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Edita Magileviciute, Fauna & Flora International’s Marine Programme Development Officer for Eurasia, shares some great news from one of our newest projects, which is working to strengthen the management of Turkey’s stunning Gökova Bay Marine Protected Area.
Wildlife photographer Jeremy Holden learnt the hard way to watch his step, but lived to tell the tale about his love of the maligned but beautiful snake.
A Vietnamese film crew documents just what it takes for Fauna & Flora International (FFI) to help conserve the Tonkin snub-nosed monkey in the frontier province of Ha Giang in northern Vietnam. In his first week on the job, Programme Officer Jeremy Parker tagged along to tell us the story…
Nav Dayanand, Managing Director of Fauna & Flora International in the United States, shares his thoughts from a recent visit to the Antiguan Racer Conservation Project and explains how it felt to meet one of these snakes in person.
Lion numbers have drastically declined over the past two decades. World Lion Day helps to draw attention to their plight, describes Ros Aveling, Deputy Chief Executive of Fauna & Flora International.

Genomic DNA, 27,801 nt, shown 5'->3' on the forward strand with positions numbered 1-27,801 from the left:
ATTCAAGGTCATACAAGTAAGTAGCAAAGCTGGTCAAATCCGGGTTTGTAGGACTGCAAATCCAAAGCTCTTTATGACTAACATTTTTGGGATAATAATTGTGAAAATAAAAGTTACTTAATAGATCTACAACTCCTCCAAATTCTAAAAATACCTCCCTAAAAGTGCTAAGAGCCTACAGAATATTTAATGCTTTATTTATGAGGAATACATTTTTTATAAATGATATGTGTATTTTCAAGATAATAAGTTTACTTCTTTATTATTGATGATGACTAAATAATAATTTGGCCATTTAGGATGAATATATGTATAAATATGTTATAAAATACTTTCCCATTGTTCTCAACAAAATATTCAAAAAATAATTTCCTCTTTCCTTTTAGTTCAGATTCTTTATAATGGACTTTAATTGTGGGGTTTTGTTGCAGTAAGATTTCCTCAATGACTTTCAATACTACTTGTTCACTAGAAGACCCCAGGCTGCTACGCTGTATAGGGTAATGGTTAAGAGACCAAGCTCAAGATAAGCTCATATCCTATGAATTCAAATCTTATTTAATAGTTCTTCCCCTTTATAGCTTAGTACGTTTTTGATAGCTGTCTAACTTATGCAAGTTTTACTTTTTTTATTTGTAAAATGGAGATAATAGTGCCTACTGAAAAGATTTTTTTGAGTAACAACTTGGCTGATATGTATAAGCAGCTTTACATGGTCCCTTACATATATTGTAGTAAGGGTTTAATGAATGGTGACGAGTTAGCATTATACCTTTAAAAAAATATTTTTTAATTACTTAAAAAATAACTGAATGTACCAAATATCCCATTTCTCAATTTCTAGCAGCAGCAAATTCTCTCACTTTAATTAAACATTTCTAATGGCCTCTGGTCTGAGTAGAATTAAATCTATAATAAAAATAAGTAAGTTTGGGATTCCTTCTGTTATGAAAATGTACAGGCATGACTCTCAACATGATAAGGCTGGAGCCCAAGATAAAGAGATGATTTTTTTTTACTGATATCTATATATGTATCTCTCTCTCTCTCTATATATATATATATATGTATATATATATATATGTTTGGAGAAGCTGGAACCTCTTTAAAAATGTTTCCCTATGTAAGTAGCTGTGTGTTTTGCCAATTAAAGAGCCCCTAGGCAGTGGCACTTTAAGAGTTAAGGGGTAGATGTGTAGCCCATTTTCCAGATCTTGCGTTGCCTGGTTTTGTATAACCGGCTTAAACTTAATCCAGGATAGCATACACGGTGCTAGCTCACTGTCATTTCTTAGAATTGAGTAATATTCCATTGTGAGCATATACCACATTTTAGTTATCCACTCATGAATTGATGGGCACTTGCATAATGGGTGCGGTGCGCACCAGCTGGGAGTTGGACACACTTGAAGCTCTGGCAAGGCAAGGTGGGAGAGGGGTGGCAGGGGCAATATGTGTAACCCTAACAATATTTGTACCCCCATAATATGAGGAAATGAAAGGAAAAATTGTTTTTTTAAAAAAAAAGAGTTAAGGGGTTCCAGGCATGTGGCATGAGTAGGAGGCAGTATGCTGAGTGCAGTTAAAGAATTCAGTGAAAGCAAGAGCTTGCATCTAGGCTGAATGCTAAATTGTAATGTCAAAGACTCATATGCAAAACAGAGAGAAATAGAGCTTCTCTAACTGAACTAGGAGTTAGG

Conservation in the Falkland Islands is restoring the native tussac habitat. This is great news for endemic birds and basking pinnipeds – but it can make life difficult for researchers.
In recent years there has been a spate of news stories announcing new species discoveries from all corners of the Earth. But what exactly do we mean by ‘new species’? And how can scientists be sure this is indeed a new discovery? Guest blogger Sandhya Sekar from the University of Lincoln explains…
Photographer Jeremy Holden recently visited Ascension Island in the South Atlantic and saw firsthand how removing invasive predators can help to restore natural ecosystems.
Last August, Fauna & Flora International posted a blog by Asia-Pacific Regional Director, Dr Tony Whitten, on our work in Mongolia. Here, Tony gives an update on an exciting new survey now underway over the Gobi Desert.
International Gorilla Conservation Programme’s field officer Charles Kayijamahe kept field diaries during his recent work on gorilla identification training in both Rwanda and Uganda over the last several months. On the eve of Kwita Izina, the Rwandan Development Board’s annual gorilla naming ceremony, we thought we’d share an excerpt from his diary.